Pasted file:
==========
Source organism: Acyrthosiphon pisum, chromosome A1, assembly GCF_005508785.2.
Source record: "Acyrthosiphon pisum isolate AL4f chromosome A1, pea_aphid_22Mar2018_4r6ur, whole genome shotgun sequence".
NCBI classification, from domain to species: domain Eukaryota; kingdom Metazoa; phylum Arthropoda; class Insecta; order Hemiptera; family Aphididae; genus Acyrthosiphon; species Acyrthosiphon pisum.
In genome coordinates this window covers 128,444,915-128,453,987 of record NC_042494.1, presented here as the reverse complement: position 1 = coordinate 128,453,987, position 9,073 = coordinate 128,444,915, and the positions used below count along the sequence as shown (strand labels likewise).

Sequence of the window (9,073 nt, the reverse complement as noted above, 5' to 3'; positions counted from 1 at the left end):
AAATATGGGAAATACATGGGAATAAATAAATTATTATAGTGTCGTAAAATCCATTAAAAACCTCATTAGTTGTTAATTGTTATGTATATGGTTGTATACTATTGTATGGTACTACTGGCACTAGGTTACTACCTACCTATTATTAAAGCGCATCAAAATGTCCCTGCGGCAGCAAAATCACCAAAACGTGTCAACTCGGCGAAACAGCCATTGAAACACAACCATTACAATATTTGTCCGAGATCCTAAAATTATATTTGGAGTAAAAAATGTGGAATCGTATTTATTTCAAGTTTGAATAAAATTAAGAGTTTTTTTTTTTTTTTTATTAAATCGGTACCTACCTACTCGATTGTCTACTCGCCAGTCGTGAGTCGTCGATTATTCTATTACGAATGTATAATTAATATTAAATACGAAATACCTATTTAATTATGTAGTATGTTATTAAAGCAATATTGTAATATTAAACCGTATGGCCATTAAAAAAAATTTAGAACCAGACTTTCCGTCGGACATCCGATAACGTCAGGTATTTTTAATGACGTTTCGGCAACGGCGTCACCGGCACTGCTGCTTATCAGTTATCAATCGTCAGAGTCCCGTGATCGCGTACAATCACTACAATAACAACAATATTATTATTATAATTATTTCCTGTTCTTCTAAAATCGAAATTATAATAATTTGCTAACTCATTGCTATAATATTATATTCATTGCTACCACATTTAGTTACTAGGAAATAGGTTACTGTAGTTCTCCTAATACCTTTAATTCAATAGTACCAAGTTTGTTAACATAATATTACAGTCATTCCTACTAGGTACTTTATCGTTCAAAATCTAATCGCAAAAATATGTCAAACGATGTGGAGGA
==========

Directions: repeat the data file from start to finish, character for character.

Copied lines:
Source organism: Acyrthosiphon pisum, chromosome A1, assembly GCF_005508785.2.
Source record: "Acyrthosiphon pisum isolate AL4f chromosome A1, pea_aphid_22Mar2018_4r6ur, whole genome shotgun sequence".
NCBI classification, from domain to species: domain Eukaryota; kingdom Metazoa; phylum Arthropoda; class Insecta; order Hemiptera; family Aphididae; genus Acyrthosiphon; species Acyrthosiphon pisum.
In genome coordinates this window covers 128,444,915-128,453,987 of record NC_042494.1, presented here as the reverse complement: position 1 = coordinate 128,453,987, position 9,073 = coordinate 128,444,915, and the positions used below count along the sequence as shown (strand labels likewise).

Sequence of the window (9,073 nt, the reverse complement as noted above, 5' to 3'; positions counted from 1 at the left end):
AAATATGGGAAATACATGGGAATAAATAAATTATTATAGTGTCGTAAAATCCATTAAAAACCTCATTAGTTGTTAATTGTTATGTATATGGTTGTATACTATTGTATGGTACTACTGGCACTAGGTTACTACCTACCTATTATTAAAGCGCATCAAAATGTCCCTGCGGCAGCAAAATCACCAAAACGTGTCAACTCGGCGAAACAGCCATTGAAACACAACCATTACAATATTTGTCCGAGATCCTAAAATTATATTTGGAGTAAAAAATGTGGAATCGTATTTATTTCAAGTTTGAATAAAATTAAGAGTTTTTTTTTTTTTTTTATTAAATCGGTACCTACCTACTCGATTGTCTACTCGCCAGTCGTGAGTCGTCGATTATTCTATTACGAATGTATAATTAATATTAAATACGAAATACCTATTTAATTATGTAGTATGTTATTAAAGCAATATTGTAATATTAAACCGTATGGCCATTAAAAAAAATTTAGAACCAGACTTTCCGTCGGACATCCGATAACGTCAGGTATTTTTAATGACGTTTCGGCAACGGCGTCACCGGCACTGCTGCTTATCAGTTATCAATCGTCAGAGTCCCGTGATCGCGTACAATCACTACAATAACAACAATATTATTATTATAATTATTTCCTGTTCTTCTAAAATCGAAATTATAATAATTTGCTAACTCATTGCTATAATATTATATTCATTGCTACCACATTTAGTTACTAGGAAATAGGTTACTGTAGTTCTCCTAATACCTTTAATTCAATAGTACCAAGTTTGTTAACATAATATTACAGTCATTCCTACTAGGTACTTTATCGTTCAAAATCTAATCGCAAAAATATGTCAAACGATGTGGAGGA